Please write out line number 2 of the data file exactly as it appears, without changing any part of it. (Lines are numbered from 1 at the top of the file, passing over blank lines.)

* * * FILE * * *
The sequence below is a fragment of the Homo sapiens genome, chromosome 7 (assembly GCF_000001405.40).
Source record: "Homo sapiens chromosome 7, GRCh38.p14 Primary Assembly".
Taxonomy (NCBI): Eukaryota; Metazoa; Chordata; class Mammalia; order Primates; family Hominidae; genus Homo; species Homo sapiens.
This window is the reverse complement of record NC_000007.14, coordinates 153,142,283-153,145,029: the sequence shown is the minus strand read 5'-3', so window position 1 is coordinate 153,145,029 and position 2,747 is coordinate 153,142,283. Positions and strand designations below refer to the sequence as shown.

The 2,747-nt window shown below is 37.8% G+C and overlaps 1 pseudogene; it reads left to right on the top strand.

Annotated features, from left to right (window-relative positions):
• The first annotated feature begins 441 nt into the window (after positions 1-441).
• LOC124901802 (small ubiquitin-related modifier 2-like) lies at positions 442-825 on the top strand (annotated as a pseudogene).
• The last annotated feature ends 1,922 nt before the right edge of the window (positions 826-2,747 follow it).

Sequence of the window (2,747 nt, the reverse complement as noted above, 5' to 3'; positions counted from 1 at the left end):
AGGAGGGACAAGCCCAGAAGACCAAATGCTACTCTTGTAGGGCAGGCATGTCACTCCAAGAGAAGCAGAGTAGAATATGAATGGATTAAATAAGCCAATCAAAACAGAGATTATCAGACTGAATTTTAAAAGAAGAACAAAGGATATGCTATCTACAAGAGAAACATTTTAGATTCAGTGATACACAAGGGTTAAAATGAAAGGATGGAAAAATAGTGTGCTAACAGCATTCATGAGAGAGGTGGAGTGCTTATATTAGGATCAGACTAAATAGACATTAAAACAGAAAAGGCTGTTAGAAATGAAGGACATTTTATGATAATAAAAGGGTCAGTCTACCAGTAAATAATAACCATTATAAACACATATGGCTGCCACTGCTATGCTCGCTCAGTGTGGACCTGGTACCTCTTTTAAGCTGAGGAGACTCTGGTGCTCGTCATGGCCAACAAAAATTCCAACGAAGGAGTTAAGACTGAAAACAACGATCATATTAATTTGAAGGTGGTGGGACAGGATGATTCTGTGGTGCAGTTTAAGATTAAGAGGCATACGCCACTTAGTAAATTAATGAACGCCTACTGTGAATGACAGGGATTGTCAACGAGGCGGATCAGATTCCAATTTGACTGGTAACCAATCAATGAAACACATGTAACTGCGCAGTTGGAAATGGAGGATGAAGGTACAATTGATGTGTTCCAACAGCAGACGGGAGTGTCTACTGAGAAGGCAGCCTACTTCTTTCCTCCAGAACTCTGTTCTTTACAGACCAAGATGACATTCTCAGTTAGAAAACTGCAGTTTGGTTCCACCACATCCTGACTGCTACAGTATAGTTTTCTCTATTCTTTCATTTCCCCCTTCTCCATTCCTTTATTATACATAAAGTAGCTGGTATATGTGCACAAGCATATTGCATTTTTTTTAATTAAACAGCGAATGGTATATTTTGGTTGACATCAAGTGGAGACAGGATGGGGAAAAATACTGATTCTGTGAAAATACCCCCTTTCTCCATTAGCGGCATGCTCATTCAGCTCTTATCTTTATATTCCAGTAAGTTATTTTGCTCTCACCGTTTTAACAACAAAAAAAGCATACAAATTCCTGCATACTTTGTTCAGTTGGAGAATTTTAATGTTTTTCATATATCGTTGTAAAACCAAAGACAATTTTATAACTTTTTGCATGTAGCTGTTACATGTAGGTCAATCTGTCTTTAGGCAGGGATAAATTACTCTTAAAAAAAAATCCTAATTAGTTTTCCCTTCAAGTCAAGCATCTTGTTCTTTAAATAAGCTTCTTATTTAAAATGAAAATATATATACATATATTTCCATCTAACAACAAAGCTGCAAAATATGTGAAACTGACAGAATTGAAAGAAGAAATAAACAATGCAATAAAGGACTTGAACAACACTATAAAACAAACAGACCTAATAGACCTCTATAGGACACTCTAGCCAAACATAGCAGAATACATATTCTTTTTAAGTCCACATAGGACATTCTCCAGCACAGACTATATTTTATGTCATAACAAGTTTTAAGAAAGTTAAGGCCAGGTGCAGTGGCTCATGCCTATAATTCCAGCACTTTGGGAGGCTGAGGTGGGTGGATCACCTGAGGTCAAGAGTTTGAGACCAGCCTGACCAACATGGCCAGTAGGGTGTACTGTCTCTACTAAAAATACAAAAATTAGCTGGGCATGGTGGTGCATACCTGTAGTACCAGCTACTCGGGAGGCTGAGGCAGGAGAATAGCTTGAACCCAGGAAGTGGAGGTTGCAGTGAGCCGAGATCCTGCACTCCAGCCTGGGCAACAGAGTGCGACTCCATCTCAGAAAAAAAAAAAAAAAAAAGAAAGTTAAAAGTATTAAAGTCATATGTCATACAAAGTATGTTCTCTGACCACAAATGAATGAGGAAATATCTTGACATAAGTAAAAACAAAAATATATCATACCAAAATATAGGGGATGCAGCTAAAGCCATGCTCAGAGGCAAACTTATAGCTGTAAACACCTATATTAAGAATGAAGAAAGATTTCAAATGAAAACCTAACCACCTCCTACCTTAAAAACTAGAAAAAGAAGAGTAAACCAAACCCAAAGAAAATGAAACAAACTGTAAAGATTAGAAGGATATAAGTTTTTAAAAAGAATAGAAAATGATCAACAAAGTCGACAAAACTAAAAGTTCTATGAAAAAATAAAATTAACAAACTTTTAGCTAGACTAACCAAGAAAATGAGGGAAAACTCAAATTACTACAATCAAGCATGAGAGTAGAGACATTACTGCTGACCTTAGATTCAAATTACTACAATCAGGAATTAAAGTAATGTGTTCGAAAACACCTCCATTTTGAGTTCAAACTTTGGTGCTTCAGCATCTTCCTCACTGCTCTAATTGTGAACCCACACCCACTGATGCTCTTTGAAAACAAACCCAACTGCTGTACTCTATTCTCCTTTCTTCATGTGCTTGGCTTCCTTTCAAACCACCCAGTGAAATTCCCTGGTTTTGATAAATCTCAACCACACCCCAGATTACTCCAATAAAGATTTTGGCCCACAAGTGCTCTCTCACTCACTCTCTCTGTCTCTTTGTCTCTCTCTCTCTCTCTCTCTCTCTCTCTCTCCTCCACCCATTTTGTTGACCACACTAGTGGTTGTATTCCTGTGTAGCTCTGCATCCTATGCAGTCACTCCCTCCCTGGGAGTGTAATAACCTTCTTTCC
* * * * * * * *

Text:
Source record: "Homo sapiens chromosome 7, GRCh38.p14 Primary Assembly".